In inferring rulings related to a particular spatiotemporal setting, classical Islamic jurists invariably emphasized a close correlation between the primary texts of Islam and local realities.
Giving opinions or passing verdicts only based on the letter of the texts, without understanding the spirit and without considering circumstantial factors, can be detrimental and create controversies. This may even make a particular Islamic teaching irrelevant to society.
Two kinds of reading
In this regard, what Taha Jabir al-Alwani says in his essay “The Islamization of Knowledge: Yesterday and Today” (1995) is pertinent. He proposes two kinds of reading which are necessary and important to understand Islamic teachings: reading God’s revelation (the Quran and authentic Sunnah) and reading His creation (the real-existential).
“To undertake a reading of either without reference to the other will neither benefit humanity nor lead it to the sort of comprehensive knowledge necessary for the building and maintenance of civilized society or to knowledge worthy of preservation and further development or exchange.” (P. 85)
Local scholars and local issues
This particular principle of Islamic jurisprudence became clearer to me when I attended a talk by renowned Malaysian academic and public intellectual Mohd. Kamal Hassan (1942-).
Speaking at a discussion at Kamal Hassan Library at International Islamic University Malaysia (IIUM) in late 2019, he told the audience about his meeting with Sayyid Abul A’la Mawdudi (1903-79) at Columbia University in New York City in 1974.
Kamal Hassan was at that time, pursuing a Ph.D. at Columbia in contemporary Islamic thought. He was also the president of the Columbia University chapter of MSA (Muslim Students’ Association). In that capacity, Kamal Hassan invited Mawdudi (who was in New York then) to deliver a speech in front of the university and the local community. They held the event at the auditorium of the main library of Columbia University and many people attended the event.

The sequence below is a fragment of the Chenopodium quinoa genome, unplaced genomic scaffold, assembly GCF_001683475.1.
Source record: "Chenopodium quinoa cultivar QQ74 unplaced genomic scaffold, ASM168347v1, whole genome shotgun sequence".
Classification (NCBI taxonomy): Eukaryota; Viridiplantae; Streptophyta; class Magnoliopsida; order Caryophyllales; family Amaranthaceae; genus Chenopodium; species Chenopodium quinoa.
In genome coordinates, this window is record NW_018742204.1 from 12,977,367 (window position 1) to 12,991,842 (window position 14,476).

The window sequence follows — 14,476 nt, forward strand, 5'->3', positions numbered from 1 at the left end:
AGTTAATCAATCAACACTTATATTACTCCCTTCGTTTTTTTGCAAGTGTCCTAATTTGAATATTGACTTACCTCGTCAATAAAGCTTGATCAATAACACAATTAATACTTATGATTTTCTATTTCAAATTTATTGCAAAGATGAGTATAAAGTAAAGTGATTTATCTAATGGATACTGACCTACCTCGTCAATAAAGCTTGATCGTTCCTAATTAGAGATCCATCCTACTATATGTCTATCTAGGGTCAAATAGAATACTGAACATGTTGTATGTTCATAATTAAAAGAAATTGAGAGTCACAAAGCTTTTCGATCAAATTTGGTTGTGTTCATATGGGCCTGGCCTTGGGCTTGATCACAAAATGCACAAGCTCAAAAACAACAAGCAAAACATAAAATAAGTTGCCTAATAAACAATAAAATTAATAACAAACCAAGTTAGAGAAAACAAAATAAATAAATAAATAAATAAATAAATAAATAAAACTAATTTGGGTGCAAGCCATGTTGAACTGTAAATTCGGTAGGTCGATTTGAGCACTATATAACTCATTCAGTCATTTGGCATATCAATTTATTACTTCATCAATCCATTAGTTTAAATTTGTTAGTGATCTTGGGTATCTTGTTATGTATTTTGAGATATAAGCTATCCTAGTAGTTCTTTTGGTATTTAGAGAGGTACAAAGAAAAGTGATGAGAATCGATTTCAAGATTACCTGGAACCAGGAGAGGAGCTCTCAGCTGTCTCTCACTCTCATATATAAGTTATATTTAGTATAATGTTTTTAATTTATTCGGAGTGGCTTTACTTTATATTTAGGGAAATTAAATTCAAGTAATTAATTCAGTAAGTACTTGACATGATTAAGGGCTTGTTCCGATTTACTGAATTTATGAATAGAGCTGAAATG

During the Q & A session after Mawdudi’s speech, Kamal Hassan, in the form of a question sought advice from the South Asian revivalist thinker on matters related to Malaysia. In reply, Mawdudi said that scholars of Malaysia were better informed about, and were in a better position to give solutions to local issues. Mawdudi believed that first-hand understanding of the circumstances, problems, and needs of a society was important to offer a remedy for its (social) ills.
Understanding the spatiotemporal variations
Referring to Mawdudi’s response, Kamal Hassan stressed that understanding the spatiotemporal variations is imperative to formulate effective policies and infer Islamic practical rules. True Islamic scholars over centuries have always considered local conditions before offering opinions and interpretations of relevant texts.
In this respect, to elaborate the argument further, Kamal Hassan shared with us a famous anecdote involving Imam Ash-Shafi`i on whose interpretation of Islamic teachings, the Shafi`i school of Islamic law is built.Pages: 1 2